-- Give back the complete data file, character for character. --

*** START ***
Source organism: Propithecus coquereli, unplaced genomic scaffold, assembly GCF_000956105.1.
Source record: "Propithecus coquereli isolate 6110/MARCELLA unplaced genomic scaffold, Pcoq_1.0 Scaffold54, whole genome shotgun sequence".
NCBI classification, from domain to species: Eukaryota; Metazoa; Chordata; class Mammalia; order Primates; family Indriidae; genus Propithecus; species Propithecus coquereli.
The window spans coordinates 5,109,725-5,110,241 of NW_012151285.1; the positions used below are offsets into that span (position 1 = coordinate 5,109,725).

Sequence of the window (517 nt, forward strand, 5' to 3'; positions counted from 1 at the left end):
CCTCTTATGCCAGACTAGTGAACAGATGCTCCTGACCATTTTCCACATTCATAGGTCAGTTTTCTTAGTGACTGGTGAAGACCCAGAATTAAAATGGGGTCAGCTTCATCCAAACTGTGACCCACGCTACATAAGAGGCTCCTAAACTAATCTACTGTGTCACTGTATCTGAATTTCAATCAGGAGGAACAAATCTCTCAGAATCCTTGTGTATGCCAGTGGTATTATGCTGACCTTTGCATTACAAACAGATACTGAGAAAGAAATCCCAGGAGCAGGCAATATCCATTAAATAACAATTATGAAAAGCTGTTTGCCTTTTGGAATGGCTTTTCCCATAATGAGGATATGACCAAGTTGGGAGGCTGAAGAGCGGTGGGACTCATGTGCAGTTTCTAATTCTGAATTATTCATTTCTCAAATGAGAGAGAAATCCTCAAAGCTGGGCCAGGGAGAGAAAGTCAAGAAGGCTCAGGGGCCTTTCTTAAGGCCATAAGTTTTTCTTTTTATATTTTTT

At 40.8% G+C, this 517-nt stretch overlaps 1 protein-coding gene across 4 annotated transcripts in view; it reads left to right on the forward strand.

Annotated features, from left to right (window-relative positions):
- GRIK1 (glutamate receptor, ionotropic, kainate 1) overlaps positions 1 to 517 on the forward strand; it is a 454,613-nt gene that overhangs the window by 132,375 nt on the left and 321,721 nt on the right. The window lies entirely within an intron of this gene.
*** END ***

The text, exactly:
Source organism: Propithecus coquereli, unplaced genomic scaffold, assembly GCF_000956105.1.
Source record: "Propithecus coquereli isolate 6110/MARCELLA unplaced genomic scaffold, Pcoq_1.0 Scaffold54, whole genome shotgun sequence".
NCBI classification, from domain to species: Eukaryota; Metazoa; Chordata; class Mammalia; order Primates; family Indriidae; genus Propithecus; species Propithecus coquereli.
The window spans coordinates 5,109,725-5,110,241 of NW_012151285.1; the positions used below are offsets into that span (position 1 = coordinate 5,109,725).

Sequence of the window (517 nt, forward strand, 5' to 3'; positions counted from 1 at the left end):
CCTCTTATGCCAGACTAGTGAACAGATGCTCCTGACCATTTTCCACATTCATAGGTCAGTTTTCTTAGTGACTGGTGAAGACCCAGAATTAAAATGGGGTCAGCTTCATCCAAACTGTGACCCACGCTACATAAGAGGCTCCTAAACTAATCTACTGTGTCACTGTATCTGAATTTCAATCAGGAGGAACAAATCTCTCAGAATCCTTGTGTATGCCAGTGGTATTATGCTGACCTTTGCATTACAAACAGATACTGAGAAAGAAATCCCAGGAGCAGGCAATATCCATTAAATAACAATTATGAAAAGCTGTTTGCCTTTTGGAATGGCTTTTCCCATAATGAGGATATGACCAAGTTGGGAGGCTGAAGAGCGGTGGGACTCATGTGCAGTTTCTAATTCTGAATTATTCATTTCTCAAATGAGAGAGAAATCCTCAAAGCTGGGCCAGGGAGAGAAAGTCAAGAAGGCTCAGGGGCCTTTCTTAAGGCCATAAGTTTTTCTTTTTATATTTTTT

At 40.8% G+C, this 517-nt stretch overlaps 1 protein-coding gene across 4 annotated transcripts in view; it reads left to right on the forward strand.

Annotated features, from left to right (window-relative positions):
- GRIK1 (glutamate receptor, ionotropic, kainate 1) overlaps positions 1 to 517 on the forward strand; it is a 454,613-nt gene that overhangs the window by 132,375 nt on the left and 321,721 nt on the right. The window lies entirely within an intron of this gene.